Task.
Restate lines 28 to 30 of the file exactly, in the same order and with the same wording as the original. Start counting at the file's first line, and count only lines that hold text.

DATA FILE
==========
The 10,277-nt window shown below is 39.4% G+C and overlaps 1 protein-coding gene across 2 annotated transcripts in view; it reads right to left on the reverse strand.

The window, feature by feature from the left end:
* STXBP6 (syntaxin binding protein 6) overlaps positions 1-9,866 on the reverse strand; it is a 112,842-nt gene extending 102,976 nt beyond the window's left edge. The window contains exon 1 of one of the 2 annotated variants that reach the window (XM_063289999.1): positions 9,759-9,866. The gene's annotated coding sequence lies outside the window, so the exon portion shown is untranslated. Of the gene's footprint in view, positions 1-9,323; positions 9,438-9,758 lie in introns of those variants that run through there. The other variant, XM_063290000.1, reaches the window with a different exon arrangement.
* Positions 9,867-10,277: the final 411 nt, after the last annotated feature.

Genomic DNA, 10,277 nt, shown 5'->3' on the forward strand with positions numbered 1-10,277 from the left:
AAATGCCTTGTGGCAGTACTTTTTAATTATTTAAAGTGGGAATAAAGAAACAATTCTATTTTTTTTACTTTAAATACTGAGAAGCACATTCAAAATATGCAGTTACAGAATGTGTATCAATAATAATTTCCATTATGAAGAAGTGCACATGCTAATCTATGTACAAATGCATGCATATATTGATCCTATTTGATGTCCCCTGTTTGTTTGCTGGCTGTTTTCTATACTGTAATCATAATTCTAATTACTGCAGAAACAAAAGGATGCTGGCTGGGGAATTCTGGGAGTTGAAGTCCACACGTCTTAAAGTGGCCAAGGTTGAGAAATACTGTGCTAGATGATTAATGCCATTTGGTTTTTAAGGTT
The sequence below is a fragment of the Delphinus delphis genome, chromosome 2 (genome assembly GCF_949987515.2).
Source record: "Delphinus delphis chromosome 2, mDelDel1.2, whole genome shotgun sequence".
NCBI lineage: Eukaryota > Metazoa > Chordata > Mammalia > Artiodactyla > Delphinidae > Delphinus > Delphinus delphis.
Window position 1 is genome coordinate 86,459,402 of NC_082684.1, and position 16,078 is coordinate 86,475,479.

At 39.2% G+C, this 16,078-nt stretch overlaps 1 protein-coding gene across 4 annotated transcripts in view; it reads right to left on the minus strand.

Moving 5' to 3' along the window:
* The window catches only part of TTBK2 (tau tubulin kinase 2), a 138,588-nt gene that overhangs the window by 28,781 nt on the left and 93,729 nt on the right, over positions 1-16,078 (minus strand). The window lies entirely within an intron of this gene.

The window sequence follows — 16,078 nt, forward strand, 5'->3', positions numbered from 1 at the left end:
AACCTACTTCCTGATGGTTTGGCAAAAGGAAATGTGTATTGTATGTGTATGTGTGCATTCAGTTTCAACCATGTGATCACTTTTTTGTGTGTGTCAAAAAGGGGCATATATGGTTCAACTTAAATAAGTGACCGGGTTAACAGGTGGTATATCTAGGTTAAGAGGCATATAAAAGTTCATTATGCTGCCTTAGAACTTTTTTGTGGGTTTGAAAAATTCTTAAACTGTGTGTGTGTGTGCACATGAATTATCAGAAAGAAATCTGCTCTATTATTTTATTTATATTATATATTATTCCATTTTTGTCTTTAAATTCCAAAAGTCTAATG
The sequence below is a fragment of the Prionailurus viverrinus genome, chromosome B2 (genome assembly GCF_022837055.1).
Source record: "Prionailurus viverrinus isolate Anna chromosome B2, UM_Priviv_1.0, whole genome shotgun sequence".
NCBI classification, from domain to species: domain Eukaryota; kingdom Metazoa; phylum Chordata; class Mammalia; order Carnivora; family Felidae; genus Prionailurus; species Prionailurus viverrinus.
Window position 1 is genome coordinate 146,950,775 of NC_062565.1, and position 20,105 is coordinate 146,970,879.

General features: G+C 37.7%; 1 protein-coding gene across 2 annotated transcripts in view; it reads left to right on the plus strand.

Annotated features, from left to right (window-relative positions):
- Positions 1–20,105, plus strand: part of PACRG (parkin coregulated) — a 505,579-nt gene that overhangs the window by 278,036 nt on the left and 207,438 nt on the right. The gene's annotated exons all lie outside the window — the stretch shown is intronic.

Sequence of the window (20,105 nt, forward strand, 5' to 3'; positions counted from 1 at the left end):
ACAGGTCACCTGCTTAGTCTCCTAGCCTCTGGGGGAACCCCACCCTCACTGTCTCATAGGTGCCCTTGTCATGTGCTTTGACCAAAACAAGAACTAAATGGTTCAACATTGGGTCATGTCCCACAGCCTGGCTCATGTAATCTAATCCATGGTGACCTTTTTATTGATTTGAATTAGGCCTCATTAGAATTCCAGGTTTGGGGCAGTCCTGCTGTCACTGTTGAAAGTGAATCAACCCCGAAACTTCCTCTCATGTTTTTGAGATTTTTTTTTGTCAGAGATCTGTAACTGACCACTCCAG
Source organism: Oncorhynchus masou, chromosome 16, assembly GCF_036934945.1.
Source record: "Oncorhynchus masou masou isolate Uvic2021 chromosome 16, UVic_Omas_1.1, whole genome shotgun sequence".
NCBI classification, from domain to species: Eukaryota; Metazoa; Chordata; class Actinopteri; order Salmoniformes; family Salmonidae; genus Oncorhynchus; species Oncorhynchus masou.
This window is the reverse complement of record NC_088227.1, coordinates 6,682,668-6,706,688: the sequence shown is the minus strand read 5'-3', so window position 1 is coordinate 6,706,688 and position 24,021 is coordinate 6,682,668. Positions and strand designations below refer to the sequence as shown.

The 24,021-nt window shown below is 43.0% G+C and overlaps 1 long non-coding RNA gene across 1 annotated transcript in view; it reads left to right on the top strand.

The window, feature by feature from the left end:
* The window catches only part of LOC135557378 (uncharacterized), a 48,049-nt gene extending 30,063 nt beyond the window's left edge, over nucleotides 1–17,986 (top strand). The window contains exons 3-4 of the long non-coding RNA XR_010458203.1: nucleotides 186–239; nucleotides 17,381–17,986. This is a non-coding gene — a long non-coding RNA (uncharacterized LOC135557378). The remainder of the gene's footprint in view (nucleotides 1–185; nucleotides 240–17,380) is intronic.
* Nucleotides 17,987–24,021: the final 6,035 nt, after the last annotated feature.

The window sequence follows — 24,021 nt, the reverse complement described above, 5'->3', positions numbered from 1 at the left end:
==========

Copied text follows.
This window is the reverse complement of record NC_088227.1, coordinates 6,682,668-6,706,688: the sequence shown is the minus strand read 5'-3', so window position 1 is coordinate 6,706,688 and position 24,021 is coordinate 6,682,668. Positions and strand designations below refer to the sequence as shown.

The 24,021-nt window shown below is 43.0% G+C and overlaps 1 long non-coding RNA gene across 1 annotated transcript in view; it reads left to right on the top strand.

The window, feature by feature from the left end: